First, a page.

News story

Royal Navy personnel qualify in US Navy roles

This news article was published under the 2010 to 2015 Conservative and Liberal Democrat coalition government

In a show of allied co-operation, 2 Royal Navy sailors have successfully qualified in US Navy roles on submarines and aircraft carriers.

Submariner Lieutenant Matt Main and Chief Petty Officer Stacy Gager have been working with US colleagues as part of the US-UK personnel exchange programme and long-lead specialist skills programme.

Lieutenant Main has already earned his Royal Navy ‘dolphins’ – the unique badge which signifies a qualified submariner – but on 10 June he was presented with the US equivalent after a gruelling 27-month training and qualification process.

Fully integrated into the crew of the USS New Mexico, Lieutenant Main is currently the damage control assistant and will become the assistant engineer in due course before returning to the Royal Navy.

US Navy submarine officers must qualify both forward and aft to earn their dolphins and so, for Lieutenant Main, learning to drive the submarine both surfaced and submerged has been a unique experience.

Lieutenant Main said:

It is a real privilege to serve on this fine submarine with such a professional, motivated crew.

It has been a tough process, but getting my US Navy dolphins is one of the highlights of my career and I have enjoyed every minute of it. The welcome I received when I reported on board a year ago was incredibly warm and I am proud to call these men my brothers.

Submariner Lieutenant Matt Main (right)
Submariner Lieutenant Matt Main is presented with the US equivalent of his Royal Navy dolphins [Picture: Crown copyright]

Chief Petty Officer Stacy Gager is the first British sailor to qualify as an aircraft director on a US carrier after being put through an intense training programme on the USS Dwight D Eisenhower.

Chief Petty Officer Gager, who is an aircraft handler by trade, is now trained to co-ordinate a continual stream of aircraft moving around the carrier as they prepare to fly or come into land on the deck. A dangerous and intense job, the qualifications will stand him in good stead for the Royal Navy’s own future carrier strike capability.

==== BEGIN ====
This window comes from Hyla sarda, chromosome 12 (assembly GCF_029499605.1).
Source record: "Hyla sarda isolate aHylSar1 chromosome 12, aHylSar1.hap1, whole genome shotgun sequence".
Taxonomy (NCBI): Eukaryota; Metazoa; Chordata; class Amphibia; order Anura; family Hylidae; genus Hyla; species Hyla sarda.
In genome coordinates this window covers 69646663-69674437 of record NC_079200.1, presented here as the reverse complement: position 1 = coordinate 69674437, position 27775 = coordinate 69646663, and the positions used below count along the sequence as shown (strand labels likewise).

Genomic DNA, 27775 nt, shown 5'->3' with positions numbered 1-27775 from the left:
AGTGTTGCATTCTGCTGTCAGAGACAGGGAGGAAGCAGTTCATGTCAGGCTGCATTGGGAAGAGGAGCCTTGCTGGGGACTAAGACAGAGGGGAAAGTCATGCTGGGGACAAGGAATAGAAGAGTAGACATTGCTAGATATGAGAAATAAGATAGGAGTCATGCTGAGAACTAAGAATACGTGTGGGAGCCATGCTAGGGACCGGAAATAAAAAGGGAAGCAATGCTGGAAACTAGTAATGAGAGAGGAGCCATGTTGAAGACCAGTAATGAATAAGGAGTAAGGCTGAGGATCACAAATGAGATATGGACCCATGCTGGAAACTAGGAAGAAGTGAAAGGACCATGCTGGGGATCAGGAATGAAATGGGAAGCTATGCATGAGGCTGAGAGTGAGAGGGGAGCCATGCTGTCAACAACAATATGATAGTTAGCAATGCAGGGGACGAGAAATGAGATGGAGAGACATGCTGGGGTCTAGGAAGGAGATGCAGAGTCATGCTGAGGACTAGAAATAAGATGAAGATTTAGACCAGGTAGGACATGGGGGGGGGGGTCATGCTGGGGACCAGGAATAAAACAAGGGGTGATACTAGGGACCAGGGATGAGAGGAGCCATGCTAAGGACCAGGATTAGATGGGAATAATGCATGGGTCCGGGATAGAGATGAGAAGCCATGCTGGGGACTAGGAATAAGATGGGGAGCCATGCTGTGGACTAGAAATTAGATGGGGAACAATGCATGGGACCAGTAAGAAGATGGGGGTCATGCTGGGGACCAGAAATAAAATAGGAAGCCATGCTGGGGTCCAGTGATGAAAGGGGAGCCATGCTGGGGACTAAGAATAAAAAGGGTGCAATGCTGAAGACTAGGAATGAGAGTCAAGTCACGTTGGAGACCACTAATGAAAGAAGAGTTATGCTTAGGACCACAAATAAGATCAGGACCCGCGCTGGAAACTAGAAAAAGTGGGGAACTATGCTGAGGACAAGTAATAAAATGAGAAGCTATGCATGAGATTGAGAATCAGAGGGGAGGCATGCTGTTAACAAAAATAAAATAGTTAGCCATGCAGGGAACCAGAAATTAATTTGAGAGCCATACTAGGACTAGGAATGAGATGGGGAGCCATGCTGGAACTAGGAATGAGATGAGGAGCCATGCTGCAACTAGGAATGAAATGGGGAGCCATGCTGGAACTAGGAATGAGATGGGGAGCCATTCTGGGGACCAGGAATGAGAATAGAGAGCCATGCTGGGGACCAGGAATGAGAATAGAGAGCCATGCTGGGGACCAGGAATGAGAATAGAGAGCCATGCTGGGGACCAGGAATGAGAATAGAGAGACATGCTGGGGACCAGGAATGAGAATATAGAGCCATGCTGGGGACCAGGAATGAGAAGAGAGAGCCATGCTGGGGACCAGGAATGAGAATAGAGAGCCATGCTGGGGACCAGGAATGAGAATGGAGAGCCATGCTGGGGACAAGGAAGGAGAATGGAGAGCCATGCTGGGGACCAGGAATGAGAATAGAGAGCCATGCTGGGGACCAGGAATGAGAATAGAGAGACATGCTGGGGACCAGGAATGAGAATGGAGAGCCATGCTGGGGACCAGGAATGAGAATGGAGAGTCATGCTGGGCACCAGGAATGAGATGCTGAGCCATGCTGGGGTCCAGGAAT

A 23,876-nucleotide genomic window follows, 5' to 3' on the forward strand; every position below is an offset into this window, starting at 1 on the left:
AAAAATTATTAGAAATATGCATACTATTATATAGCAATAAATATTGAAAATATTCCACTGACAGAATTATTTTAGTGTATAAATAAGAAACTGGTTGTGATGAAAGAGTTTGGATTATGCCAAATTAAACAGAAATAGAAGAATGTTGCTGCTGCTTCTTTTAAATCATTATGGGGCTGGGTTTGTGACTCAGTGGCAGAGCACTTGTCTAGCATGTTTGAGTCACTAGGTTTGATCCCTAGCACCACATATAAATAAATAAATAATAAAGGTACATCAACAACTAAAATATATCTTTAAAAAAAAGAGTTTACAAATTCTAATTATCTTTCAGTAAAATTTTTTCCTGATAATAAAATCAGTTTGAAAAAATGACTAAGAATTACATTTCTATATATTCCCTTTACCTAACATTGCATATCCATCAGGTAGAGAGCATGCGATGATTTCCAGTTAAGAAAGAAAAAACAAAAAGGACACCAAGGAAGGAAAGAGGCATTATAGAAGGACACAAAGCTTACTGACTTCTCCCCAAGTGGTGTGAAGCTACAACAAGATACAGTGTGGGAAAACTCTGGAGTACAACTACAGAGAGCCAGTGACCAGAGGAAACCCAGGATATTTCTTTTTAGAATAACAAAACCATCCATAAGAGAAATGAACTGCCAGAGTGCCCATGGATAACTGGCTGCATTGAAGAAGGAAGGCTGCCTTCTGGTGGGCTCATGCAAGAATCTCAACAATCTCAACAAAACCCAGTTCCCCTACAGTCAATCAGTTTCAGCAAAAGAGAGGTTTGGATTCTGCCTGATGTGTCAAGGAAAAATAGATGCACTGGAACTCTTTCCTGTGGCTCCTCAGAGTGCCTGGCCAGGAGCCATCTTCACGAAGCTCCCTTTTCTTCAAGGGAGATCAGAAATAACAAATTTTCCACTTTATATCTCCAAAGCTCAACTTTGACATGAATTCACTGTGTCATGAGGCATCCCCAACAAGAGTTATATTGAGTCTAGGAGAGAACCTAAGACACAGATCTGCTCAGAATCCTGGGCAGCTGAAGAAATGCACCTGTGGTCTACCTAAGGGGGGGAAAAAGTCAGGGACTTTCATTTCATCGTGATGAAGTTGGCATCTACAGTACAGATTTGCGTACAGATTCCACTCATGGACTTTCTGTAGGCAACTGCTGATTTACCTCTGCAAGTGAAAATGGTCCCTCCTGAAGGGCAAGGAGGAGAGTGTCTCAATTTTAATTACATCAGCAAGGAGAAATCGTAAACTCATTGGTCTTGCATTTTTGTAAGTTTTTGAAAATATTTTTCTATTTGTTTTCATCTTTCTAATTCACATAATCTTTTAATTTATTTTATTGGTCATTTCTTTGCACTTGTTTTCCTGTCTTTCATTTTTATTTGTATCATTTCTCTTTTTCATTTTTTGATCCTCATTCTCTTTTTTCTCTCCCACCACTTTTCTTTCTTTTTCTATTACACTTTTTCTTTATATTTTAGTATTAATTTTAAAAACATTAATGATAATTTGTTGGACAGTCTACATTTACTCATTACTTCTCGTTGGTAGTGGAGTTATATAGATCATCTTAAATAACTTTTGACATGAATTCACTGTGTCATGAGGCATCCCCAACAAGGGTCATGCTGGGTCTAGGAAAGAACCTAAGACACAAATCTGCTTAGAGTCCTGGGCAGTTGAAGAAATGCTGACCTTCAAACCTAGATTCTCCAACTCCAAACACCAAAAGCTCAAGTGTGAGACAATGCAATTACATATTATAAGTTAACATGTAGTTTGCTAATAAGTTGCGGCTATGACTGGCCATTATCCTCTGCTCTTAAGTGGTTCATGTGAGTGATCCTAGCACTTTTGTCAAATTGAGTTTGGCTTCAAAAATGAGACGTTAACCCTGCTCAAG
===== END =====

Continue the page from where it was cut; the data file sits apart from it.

He said:

I am really pleased. I studied whenever I could and worked hard on the deck so that I could pass their exams just as their own US sailors do, so it made me very proud to get my qualification.

I have really enjoyed the training on the US carrier – it has been exciting and something different. I wanted to do this from the first time it was mentioned and the first to be out here learning these new skills and bringing them back to the Royal Navy.

Chief Petty Officer Gager is on board the USS Dwight D Eisenhower along with 3 other Royal Navy aircraft handlers as part of a new scheme between the 2 countries called the long-lead specialist skills programme.

A further 3 sailors are on board the USS Kearsarge. The idea is for Royal Navy sailors to regain specialist operational aircraft handling skills while the Queen Elizabeth Class carriers are under construction.

Captain Marcus A Hitchcock and Chief Petty Officer Stacy Gager
Captain Marcus A Hitchcock, Commanding Officer of the USS Dwight D Eisenhower, presents Chief Petty Officer Stacy Gager with his aircraft director certificate [Picture: Crown copyright]

RAF personnel are also included on the programme and around 300 personnel are expected to be trained by the end of the decade.

Lieutenant Commander Jon Llewellyn, aircraft handling staff officer at Navy Command HQ in Portsmouth, said the programme was invaluable for when the HMS Queen Elizabeth comes into service:

The feedback we have had from the team out there is that it has been a very valuable experience. It is pretty tough training for them and it is a feat in itself the difference in living and working in that environment.

The flight deck is one of the most dangerous places to work in the world. You have to have an awareness of everything that is going on around you – there are jet blasts coming from all around and aircraft landing and taking off.

But as far as job satisfaction goes it is very, very rewarding. They are enjoying learning the skills and putting what they already know into practice. This is what they signed up to do and they don’t get to do it very often. It is going to put us in good stead for our own carriers.